"But that was-"
"One glove still had a finger in it, honey."
"So, what, this is a revenge thing? You want me to call more often, so you—gah—" the Scout clutched his head. "Ma, this is crazy!"
His mother put her hands on her waist, and geez, the Scout wished that he had been in the office when the RED Spy broke in, because anything near her waist was the last thing he wanted to even acknowledge existed right now and a knife in the back sounded pretty damn good. "This is not a 'revenge thing.' Stop being melodramatic. But the fact is that if you hadn't joined those BLU people, I never would have met him. He came to the house," she added, "because he was looking for information on you."
"And you said 'Hey! This is an insane dangerous backstabbing psycho! Sounds like my kinda guy!'" To say that the Scout was hysterical was a mild understatement at this point. Between his loyalty to BLU, the knowledge that a RED Spy had been in his family's house, and the fact that he was discussing his mother's sex life, it was less 'hysteria' and more 'trauma.' He could hear the Medic's voice in his head: zis Junge is gone round ze bend. Anozzer von for ze spare parts pile, I zink.
The Scout's mother scoffed. "I didn't give him anything."
"Uh . . . bad choice of words, Ma."
"Oh, grow up. He was clever, too. He disguised himself as you. Perfectly." She shook her head. "I found him out, though."
The Scout scratched his head. "You set him on fire?"
"I made him a potato-chip sandwich."
In spite of the situation, the Scout grinned just a little at that. Even though the BLU Spy was ridiculously French, the RED Spy had him beat by a mile on that count. Stuck-up bastards couldn't appreciate good food, either: when Scout's mom had sent him a recipe for noodles with canned soup and tuna fish, the BLU Spy had turned a rather interesting shade of green under his mask and express-ordered a shipment of foie gras that same evening.
On the other hand, it meant he never had to share his Bonk.
"When the disguise dropped, I hit him over the head with a frying pan and tied him up," his mother said. She didn't sound mad any more. She sounded . . . oh, geez . . . wistful. The Scout's brief good mood vanished instantly. "We had a nice conversation about what I was going to do to him for daring to sneak into my house, but he didn't believe me. I was just going to get the cheese grater and prove it when he got out of the ropes and pushed me up against the wall."
For the sake of the Scout's tenuous grip on reality, his mother didn't go any further. Suffice it to say that several of the photographs had already filled in the blanks; that while there is no such thing as love at first sight, there is a rather similar species of lust; and that when the French invaded Veigy-Foncenex in 1792, they were very enthusiastically welcomed, if you know what we mean and we think you do.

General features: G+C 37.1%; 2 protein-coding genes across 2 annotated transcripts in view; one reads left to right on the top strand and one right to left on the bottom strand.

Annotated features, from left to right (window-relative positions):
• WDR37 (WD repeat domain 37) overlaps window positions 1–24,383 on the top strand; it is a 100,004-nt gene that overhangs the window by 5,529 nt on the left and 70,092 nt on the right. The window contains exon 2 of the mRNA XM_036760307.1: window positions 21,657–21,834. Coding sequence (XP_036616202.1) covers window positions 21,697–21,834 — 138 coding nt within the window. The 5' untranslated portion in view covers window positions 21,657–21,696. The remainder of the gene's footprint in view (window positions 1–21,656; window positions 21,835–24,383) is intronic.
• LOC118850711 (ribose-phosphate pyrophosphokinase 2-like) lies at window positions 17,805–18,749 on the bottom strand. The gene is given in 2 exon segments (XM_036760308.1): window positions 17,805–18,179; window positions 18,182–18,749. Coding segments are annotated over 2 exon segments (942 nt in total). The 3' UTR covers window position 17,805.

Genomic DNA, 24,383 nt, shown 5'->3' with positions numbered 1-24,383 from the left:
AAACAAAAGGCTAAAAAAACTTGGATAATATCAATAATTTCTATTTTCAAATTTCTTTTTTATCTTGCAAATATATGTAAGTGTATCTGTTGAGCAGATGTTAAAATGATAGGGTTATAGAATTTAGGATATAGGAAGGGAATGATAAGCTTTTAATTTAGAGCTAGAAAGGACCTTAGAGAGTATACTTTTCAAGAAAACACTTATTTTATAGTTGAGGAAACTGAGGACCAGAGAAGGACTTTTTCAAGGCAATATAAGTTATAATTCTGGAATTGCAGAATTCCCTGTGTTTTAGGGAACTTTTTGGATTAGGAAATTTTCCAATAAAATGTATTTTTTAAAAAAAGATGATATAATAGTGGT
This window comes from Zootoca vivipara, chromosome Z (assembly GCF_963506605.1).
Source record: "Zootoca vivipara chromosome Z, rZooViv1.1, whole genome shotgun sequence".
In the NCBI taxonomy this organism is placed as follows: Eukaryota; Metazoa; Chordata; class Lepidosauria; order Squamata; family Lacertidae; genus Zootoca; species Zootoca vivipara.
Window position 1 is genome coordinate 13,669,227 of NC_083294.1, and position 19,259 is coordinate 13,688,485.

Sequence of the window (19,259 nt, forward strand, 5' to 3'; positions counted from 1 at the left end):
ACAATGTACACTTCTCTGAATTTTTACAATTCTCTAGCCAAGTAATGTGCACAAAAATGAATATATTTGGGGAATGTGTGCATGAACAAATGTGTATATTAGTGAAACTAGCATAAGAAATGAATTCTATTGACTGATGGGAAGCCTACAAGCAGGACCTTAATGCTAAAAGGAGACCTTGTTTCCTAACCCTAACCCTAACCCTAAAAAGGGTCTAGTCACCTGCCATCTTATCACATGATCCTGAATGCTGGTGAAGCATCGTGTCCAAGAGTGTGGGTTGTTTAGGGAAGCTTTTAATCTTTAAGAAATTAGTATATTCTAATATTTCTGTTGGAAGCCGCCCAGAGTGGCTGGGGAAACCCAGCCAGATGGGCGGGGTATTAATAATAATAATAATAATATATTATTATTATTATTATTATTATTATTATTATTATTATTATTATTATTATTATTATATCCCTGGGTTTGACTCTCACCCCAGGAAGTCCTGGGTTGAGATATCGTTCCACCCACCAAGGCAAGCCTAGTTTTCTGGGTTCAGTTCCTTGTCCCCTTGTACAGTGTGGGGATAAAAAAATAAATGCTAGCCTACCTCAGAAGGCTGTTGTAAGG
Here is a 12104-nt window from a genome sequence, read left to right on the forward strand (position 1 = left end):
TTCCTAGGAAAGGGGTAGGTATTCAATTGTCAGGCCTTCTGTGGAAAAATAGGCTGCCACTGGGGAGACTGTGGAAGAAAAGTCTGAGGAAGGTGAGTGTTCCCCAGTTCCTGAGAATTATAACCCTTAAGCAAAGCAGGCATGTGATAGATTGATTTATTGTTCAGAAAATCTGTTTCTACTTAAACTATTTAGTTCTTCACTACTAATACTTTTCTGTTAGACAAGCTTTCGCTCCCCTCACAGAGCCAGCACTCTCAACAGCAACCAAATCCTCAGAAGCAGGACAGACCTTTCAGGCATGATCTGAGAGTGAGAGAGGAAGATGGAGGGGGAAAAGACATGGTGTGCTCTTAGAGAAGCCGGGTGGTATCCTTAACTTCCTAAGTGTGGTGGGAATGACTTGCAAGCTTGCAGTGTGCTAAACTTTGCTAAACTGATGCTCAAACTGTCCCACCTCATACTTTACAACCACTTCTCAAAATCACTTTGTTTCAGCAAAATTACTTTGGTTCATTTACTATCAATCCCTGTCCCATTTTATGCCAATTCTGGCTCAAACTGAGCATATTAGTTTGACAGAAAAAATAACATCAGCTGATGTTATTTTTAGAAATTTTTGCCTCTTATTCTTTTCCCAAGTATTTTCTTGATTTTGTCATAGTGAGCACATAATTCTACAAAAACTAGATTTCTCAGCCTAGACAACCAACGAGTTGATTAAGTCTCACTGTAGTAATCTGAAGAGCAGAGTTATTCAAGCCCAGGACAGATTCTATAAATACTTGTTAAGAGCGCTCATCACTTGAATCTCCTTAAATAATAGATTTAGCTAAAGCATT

"He came three times," his mother said. The Scout banged his head against the table. "To the house," she added impatiently.
The Scout slumped into the chair his mother had vacated and rested his head on the table. "Ma," he said weakly, "you're crazy."
His mother smiled. "Where did you think you got it from?"
* * *
The Scout didn't stay long in Boston. Sure, his mom had always been tough—raising eight kids by yourself will probably do that to ya, he figured—but this was just too freaky for him. Plus, Ma wanted to celebrate him being back in town by inviting all of his brothers over, and the Scout would rather get himself Jarate'd then deal with that. He was on the next bus back to the desert.
His mother escorted him to the station, anyway. The bus left at five o'clock in the morning, and at that hour, the station was practically empty; only a couple of janitors were sweeping up. She hugged him just like she always did before he left, gripping him a little too tight around the ribs before pulling off his ball cap and making one final, futile effort to get his hair in some kind of order. And the Scout reacted just like he always did, squirming and going "C'mon, Maaaa!" before she finally let him go.
"You're coming back for Christmas," she said. It wasn't a request. "And if you manage to find a lady friend, bring her too."
"Ma, I'm in a fort in the middle of the desert." The Scout rolled his eyes. "Even if I do manage to meet a girl, she's not exactly gonna fit in with Sarah-the-grad-student or Larry's parole officer."
"So look harder." His mother patted him on the shoulder. "Everybody needs someone. Believe me, I know that celibacy is no fun."
The Scout cringed. "Ma!"
"Oh, stop complaining. Have a good time in your fort, sweetie. Say hi to your teammates for me. And find out if that cackling insane one is a woman or not; my book group and I always share stories about our kids, and it's just embarrassing to have to say 'my baby boy is out in the desert with seven men and one maybe-man.'"
She gave him a gentle push towards the gate. The bus was waiting, its engine rattling a little as it groaned to life. Even the janitor had disappeared; there was nobody left in the station now except them.
As he hefted his backpack, the Scout turned around. "Look, Ma, I-"
He cringed a little and stopped. His mother was standing there, and she was eyeing the BLU logo on the backpack.
"Go be a mercenary," she said quietly. "I'll be all right."
The Scout bit his lip. "Will you?"
"I captured one of their spies. Those RED people won't touch me now. And if they try?" She cocked her head a little, and for a moment, an eerily familiar devious grin split her face. "I'll get out the cheese grater again."
Oddly enough, it was the most reassuring threat he'd ever heard.
* * *
The Scout waved through the clouded glass window as the bus jerked into motion, and his mother waved back. The bus quickly rounded the corner and disappeared from sight, absorbed into the early morning rush-hour traffic. His mother sighed, just a little, and tugging at the collar of her blue jacket. It was nice to see her youngest again, and she understood his concern, but . . . well . . .
There was a soft noise behind her, and a red-gloved hand faded into existence as it rested on her shoulder.
. . . but he just had the worst timing in the world.
"Bonjour, ma petite chou-fleur."